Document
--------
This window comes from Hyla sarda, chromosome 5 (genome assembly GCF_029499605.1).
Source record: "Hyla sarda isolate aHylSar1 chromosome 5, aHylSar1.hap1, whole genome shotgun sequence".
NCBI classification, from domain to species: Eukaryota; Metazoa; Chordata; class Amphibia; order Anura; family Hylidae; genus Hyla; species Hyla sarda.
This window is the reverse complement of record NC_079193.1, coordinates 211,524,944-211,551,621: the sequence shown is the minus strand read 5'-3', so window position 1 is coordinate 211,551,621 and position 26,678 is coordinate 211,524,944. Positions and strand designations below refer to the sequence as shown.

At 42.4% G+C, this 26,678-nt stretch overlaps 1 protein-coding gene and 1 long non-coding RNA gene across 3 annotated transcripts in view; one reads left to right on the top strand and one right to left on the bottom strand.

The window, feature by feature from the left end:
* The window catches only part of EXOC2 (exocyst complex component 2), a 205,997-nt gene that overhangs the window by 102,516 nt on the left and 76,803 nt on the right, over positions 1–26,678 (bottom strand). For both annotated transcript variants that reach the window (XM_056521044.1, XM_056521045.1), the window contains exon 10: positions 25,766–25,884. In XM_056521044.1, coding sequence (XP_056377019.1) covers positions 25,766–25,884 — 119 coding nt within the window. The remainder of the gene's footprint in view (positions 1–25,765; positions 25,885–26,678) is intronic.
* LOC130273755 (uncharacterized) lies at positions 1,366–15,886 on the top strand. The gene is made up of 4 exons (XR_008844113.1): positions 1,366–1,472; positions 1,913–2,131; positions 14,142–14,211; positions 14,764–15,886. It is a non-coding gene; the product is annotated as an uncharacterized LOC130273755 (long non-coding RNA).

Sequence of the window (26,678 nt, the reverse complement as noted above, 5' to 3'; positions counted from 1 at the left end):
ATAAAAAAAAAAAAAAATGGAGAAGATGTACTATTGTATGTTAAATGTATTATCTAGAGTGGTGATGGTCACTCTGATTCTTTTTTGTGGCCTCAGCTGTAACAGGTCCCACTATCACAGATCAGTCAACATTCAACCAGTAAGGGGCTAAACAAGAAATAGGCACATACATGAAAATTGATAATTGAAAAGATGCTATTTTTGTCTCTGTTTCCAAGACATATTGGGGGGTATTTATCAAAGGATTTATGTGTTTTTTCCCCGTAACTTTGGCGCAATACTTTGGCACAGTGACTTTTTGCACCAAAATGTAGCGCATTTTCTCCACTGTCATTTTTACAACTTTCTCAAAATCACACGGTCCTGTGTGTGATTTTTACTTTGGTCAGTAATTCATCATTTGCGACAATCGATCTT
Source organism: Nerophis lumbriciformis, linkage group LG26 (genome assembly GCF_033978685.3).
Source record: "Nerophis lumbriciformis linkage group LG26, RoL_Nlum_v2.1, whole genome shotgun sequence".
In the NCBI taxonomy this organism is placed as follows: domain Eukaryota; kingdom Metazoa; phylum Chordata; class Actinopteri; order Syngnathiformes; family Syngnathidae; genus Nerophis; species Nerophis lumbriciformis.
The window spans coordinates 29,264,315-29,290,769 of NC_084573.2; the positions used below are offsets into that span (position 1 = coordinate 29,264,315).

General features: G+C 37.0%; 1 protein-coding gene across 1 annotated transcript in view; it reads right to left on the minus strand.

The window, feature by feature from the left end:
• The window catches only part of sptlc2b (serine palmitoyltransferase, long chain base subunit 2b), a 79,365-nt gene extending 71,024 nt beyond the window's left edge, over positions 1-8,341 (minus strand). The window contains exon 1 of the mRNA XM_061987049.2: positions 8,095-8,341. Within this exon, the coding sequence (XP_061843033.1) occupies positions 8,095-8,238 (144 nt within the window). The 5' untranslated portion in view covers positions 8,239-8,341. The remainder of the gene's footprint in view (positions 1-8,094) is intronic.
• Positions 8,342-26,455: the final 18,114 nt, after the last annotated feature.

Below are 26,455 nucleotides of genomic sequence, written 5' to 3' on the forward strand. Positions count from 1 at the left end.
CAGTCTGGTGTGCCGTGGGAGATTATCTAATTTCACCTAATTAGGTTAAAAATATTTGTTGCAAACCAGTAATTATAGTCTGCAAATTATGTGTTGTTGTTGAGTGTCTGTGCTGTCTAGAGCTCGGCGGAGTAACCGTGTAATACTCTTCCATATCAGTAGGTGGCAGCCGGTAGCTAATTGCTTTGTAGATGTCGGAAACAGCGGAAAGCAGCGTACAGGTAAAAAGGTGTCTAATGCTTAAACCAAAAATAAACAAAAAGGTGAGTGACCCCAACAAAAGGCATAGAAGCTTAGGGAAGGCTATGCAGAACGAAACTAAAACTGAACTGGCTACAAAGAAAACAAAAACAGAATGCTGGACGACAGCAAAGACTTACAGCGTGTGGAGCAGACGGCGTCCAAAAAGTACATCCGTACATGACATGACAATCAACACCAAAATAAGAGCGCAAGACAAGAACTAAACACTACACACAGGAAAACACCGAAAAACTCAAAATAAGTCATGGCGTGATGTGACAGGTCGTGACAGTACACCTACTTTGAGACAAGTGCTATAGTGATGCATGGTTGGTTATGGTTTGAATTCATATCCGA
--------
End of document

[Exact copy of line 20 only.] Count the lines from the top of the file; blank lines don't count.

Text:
CAGTCTGGTGTGCCGTGGGAGATTATCTAATTTCACCTAATTAGGTTAAAAATATTTGTTGCAAACCAGTAATTATAGTCTGCAAATTATGTGTTGTTGTTGAGTGTCTGTGCTGTCTAGAGCTCGGCGGAGTAACCGTGTAATACTCTTCCATATCAGTAGGTGGCAGCCGGTAGCTAATTGCTTTGTAGATGTCGGAAACAGCGGAAAGCAGCGTACAGGTAAAAAGGTGTCTAATGCTTAAACCAAAAATAAACAAAAAGGTGAGTGACCCCAACAAAAGGCATAGAAGCTTAGGGAAGGCTATGCAGAACGAAACTAAAACTGAACTGGCTACAAAGAAAACAAAAACAGAATGCTGGACGACAGCAAAGACTTACAGCGTGTGGAGCAGACGGCGTCCAAAAAGTACATCCGTACATGACATGACAATCAACACCAAAATAAGAGCGCAAGACAAGAACTAAACACTACACACAGGAAAACACCGAAAAACTCAAAATAAGTCATGGCGTGATGTGACAGGTCGTGACAGTACACCTACTTTGAGACAAGTGCTATAGTGATGCATGGTTGGTTATGGTTTGAATTCATATCCGA